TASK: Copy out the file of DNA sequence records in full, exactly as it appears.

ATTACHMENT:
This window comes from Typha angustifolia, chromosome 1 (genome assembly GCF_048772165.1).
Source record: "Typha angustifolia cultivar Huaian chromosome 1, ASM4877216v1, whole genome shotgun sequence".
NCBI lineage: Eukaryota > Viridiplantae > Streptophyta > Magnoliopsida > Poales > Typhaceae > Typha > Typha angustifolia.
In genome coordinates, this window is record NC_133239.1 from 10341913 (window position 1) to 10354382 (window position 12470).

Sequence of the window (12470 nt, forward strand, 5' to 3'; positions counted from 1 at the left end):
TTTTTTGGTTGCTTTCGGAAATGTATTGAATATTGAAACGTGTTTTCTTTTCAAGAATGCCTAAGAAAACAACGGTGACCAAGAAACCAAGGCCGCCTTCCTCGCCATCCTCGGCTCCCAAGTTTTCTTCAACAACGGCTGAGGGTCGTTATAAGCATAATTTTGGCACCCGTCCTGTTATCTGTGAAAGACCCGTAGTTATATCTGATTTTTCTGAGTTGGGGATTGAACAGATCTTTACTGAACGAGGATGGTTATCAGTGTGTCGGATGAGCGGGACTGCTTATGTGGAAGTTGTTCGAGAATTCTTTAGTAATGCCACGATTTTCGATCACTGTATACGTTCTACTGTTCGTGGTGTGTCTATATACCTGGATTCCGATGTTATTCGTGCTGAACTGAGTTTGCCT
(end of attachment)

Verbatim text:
This window comes from Typha angustifolia, chromosome 1 (genome assembly GCF_048772165.1).
Source record: "Typha angustifolia cultivar Huaian chromosome 1, ASM4877216v1, whole genome shotgun sequence".
NCBI lineage: Eukaryota > Viridiplantae > Streptophyta > Magnoliopsida > Poales > Typhaceae > Typha > Typha angustifolia.
In genome coordinates, this window is record NC_133239.1 from 10341913 (window position 1) to 10354382 (window position 12470).

Sequence of the window (12470 nt, forward strand, 5' to 3'; positions counted from 1 at the left end):
TTTTTTGGTTGCTTTCGGAAATGTATTGAATATTGAAACGTGTTTTCTTTTCAAGAATGCCTAAGAAAACAACGGTGACCAAGAAACCAAGGCCGCCTTCCTCGCCATCCTCGGCTCCCAAGTTTTCTTCAACAACGGCTGAGGGTCGTTATAAGCATAATTTTGGCACCCGTCCTGTTATCTGTGAAAGACCCGTAGTTATATCTGATTTTTCTGAGTTGGGGATTGAACAGATCTTTACTGAACGAGGATGGTTATCAGTGTGTCGGATGAGCGGGACTGCTTATGTGGAAGTTGTTCGAGAATTCTTTAGTAATGCCACGATTTTCGATCACTGTATACGTTCTACTGTTCGTGGTGTGTCTATATACCTGGATTCCGATGTTATTCGTGCTGAACTGAGTTTGCCT